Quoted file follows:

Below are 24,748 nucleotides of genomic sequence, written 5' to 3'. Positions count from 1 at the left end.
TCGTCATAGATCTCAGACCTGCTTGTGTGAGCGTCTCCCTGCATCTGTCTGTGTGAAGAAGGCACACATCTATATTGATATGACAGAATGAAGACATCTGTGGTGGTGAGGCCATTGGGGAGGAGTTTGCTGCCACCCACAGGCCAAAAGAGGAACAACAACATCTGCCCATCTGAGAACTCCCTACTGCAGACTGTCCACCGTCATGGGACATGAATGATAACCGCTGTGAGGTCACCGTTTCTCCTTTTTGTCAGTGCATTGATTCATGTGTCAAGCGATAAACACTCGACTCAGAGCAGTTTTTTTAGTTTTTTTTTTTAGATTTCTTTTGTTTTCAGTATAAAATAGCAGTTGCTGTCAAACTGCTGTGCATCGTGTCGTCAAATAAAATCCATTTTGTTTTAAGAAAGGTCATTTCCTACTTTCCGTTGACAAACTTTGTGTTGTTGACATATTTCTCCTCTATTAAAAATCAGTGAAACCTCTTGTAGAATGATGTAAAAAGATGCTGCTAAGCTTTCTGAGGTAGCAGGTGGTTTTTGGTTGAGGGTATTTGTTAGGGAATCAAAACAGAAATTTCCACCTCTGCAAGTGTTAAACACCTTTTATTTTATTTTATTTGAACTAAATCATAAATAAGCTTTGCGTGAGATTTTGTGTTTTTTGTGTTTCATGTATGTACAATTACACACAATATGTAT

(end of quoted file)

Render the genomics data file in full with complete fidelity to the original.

Below are 24,748 nucleotides of genomic sequence, written 5' to 3'. Positions count from 1 at the left end.
TCGTCATAGATCTCAGACCTGCTTGTGTGAGCGTCTCCCTGCATCTGTCTGTGTGAAGAAGGCACACATCTATATTGATATGACAGAATGAAGACATCTGTGGTGGTGAGGCCATTGGGGAGGAGTTTGCTGCCACCCACAGGCCAAAAGAGGAACAACAACATCTGCCCATCTGAGAACTCCCTACTGCAGACTGTCCACCGTCATGGGACATGAATGATAACCGCTGTGAGGTCACCGTTTCTCCTTTTTGTCAGTGCATTGATTCATGTGTCAAGCGATAAACACTCGACTCAGAGCAGTTTTTTTAGTTTTTTTTTTTAGATTTCTTTTGTTTTCAGTATAAAATAGCAGTTGCTGTCAAACTGCTGTGCATCGTGTCGTCAAATAAAATCCATTTTGTTTTAAGAAAGGTCATTTCCTACTTTCCGTTGACAAACTTTGTGTTGTTGACATATTTCTCCTCTATTAAAAATCAGTGAAACCTCTTGTAGAATGATGTAAAAAGATGCTGCTAAGCTTTCTGAGGTAGCAGGTGGTTTTTGGTTGAGGGTATTTGTTAGGGAATCAAAACAGAAATTTCCACCTCTGCAAGTGTTAAACACCTTTTATTTTATTTTATTTGAACTAAATCATAAATAAGCTTTGCGTGAGATTTTGTGTTTTTTGTGTTTCATGTATGTACAATTACACACAATATGTAT